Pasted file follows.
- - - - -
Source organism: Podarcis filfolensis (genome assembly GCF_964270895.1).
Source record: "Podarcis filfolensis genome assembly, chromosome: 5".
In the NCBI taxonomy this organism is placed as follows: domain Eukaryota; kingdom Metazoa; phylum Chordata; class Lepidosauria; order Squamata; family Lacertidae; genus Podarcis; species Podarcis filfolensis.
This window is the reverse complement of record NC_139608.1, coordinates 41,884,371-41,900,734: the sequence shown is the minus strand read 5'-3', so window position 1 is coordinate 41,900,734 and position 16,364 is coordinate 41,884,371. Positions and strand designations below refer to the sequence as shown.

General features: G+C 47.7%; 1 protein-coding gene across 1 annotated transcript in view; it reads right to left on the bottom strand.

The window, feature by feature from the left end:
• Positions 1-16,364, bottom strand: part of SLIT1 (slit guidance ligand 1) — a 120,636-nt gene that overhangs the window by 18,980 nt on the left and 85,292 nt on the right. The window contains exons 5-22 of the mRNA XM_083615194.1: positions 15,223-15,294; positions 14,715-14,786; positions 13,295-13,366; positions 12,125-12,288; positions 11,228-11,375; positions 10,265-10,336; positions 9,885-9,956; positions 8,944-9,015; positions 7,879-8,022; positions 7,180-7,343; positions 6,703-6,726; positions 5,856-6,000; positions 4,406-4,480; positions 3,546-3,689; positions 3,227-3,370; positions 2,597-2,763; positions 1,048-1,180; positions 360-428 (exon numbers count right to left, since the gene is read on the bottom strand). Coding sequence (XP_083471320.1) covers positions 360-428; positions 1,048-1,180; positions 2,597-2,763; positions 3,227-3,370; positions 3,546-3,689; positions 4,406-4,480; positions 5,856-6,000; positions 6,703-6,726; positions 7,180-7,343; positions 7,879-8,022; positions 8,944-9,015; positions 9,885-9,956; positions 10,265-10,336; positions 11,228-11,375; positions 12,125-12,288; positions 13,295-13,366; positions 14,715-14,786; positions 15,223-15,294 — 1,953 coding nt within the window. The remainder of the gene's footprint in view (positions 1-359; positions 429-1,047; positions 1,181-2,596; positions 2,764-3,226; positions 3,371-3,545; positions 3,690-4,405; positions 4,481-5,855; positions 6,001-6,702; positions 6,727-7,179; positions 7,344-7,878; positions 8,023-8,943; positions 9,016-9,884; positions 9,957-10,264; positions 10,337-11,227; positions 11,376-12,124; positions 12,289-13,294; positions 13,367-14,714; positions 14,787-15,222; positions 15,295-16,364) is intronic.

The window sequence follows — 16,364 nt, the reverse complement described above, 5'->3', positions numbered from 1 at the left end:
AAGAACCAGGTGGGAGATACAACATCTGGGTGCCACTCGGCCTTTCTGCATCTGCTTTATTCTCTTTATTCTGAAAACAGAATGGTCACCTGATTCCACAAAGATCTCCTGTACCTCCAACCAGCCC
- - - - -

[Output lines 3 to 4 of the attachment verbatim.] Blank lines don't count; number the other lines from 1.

In the NCBI taxonomy this organism is placed as follows: domain Eukaryota; kingdom Metazoa; phylum Chordata; class Lepidosauria; order Squamata; family Lacertidae; genus Podarcis; species Podarcis filfolensis.
This window is the reverse complement of record NC_139608.1, coordinates 41,884,371-41,900,734: the sequence shown is the minus strand read 5'-3', so window position 1 is coordinate 41,900,734 and position 16,364 is coordinate 41,884,371. Positions and strand designations below refer to the sequence as shown.